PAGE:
A Journey Through Time in China
A century ago, outsiders saw China as a place where nothing ever changes. Today the country has become one of the most dynamic regions on earth. In Oracle Bones, Peter Hessler explores the human side of China's transformation, viewing modern-day China and its growing links to the Western world through the lives of a handful of ordinary people. In a narrative that gracefully moves between the ancient and the present, the East and the West, Hessler captures the soul of a country that is undergoing a momentous change before our eyes.
Praise For Oracle Bones: A Journey Through Time in China…
“A remarkable travelogue documenting aspects of a country still little understood.” — Kirkus (starred review)
“Everyone in the Western world should read this book.” — Publishers Weekly, (starred review)
“Hessler has written a fascinating and frequently moving account of life in modern China.” — Booklist
“A brilliant observer with a novelist’s ear for character and dialogue, Hessler is both fascinating and funny.” — Entertainment Weekly
“Wonderful. . . . Intimate. . . . The book reads like a really good novel.” — Minneapolis Star Tribune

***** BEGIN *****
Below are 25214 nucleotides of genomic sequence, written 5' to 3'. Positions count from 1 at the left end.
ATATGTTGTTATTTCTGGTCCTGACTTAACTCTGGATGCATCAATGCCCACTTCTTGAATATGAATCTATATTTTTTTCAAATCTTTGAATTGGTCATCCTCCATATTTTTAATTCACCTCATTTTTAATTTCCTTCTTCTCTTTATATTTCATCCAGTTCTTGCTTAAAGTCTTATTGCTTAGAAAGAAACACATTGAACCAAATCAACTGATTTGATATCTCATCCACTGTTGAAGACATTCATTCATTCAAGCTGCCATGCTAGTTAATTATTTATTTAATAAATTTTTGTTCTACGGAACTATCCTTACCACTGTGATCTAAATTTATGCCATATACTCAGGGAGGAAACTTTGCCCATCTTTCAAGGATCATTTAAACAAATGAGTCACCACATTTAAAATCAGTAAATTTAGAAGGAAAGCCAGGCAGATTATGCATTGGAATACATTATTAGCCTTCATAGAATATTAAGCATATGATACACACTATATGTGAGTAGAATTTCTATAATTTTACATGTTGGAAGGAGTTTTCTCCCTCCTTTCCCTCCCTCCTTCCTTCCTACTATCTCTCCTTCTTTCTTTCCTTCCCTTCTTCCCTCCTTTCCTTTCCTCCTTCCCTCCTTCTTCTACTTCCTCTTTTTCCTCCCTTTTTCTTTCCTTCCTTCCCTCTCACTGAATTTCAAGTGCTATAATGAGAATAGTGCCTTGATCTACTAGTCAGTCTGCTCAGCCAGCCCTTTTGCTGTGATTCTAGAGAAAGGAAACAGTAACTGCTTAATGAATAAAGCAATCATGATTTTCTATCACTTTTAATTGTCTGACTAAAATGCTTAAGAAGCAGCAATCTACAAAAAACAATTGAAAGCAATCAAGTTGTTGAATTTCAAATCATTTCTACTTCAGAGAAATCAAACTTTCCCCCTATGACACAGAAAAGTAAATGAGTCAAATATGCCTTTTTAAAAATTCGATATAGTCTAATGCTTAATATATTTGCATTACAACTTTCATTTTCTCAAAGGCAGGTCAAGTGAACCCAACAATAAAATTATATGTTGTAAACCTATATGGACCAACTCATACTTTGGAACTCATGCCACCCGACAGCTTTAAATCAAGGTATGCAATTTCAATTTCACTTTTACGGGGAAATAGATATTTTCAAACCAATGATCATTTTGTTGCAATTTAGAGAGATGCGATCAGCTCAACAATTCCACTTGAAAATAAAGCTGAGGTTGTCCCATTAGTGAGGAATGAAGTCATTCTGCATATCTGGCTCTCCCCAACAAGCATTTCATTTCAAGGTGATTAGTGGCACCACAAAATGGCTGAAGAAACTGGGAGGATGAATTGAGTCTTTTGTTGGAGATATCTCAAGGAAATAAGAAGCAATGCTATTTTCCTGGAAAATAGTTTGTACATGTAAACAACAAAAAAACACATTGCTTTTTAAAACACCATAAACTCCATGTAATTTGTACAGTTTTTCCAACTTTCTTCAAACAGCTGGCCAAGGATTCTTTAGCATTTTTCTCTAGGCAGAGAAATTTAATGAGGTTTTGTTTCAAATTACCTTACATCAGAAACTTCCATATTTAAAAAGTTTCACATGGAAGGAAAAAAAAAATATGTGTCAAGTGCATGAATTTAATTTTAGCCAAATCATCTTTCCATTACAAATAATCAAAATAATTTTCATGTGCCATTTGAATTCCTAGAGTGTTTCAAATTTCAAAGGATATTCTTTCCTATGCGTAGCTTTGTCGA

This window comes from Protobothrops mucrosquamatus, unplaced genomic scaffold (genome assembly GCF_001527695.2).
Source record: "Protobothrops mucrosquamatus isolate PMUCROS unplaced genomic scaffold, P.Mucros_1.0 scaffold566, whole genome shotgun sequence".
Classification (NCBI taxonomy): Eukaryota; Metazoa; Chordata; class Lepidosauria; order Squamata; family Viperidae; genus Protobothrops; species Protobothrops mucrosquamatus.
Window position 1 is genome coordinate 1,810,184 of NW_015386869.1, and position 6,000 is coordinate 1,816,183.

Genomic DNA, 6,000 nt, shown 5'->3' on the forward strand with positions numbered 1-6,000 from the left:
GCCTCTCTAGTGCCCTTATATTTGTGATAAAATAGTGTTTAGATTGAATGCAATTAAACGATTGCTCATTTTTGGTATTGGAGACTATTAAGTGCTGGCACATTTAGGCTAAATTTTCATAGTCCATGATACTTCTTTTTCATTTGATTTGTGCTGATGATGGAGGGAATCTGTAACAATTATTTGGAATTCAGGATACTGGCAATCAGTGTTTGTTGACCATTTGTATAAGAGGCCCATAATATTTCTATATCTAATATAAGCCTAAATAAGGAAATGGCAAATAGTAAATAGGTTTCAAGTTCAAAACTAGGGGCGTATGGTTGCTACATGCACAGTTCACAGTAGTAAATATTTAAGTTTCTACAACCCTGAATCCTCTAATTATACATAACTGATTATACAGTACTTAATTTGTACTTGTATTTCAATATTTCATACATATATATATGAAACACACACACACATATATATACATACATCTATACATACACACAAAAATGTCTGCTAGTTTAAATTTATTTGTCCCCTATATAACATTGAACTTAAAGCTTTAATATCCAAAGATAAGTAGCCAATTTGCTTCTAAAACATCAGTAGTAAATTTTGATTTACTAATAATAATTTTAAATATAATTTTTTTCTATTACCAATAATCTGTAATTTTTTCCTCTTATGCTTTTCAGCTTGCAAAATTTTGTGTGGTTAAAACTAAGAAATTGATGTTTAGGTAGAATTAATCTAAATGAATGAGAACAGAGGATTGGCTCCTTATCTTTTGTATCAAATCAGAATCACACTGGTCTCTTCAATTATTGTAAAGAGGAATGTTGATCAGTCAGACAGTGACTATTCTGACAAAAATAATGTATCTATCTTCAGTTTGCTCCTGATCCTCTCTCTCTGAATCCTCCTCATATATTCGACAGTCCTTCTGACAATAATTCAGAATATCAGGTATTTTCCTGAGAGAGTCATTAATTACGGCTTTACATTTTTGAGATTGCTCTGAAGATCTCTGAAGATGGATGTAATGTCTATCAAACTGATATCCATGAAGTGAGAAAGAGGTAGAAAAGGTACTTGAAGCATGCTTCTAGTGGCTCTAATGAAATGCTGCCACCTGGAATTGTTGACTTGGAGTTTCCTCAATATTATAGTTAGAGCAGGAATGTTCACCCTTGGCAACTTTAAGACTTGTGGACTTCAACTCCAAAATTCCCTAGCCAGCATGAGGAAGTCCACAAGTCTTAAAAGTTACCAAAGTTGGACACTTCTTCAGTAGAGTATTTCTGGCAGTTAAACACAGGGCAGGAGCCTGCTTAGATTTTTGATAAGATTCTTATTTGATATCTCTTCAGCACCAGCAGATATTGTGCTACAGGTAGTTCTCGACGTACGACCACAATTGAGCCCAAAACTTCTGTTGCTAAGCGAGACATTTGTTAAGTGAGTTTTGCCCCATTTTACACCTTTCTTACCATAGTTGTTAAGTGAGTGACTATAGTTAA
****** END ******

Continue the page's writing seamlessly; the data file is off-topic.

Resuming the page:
“Insightful. . . . Hessler is a wry and witty writer who manages to bring humor even to tense situations.” — Christian Science Monitor
“Engaging. . . . Acutely observed, moving, frequently funny and a perspicacious X-ray of China’s zeitgeist.” — South China Morning Post
“An extraordinary, genre-defying book. . . . Beautifully constructed. . . . Hessler’s reportage is vivid.” — Nigel Richardson, The Daily Telegraph
Harper Perennial, 9780060826598, 528pp.
Publication Date: May 8, 2007
About the Author
Peter Hessler is a staff writer at The New Yorker, where he served as the Beijing correspondent from 2000 to 2007, and is also a contributing writer for National Geographic. He is the author of River Town, which won the Kiriyama Prize; Oracle Bones, which was a finalist for the National Book Award; and, most recently, Country Driving. He won the 2008 National Magazine Award for excellence in reporting, and he was named a MacArthur Fellow in 2011. He lives in Cairo.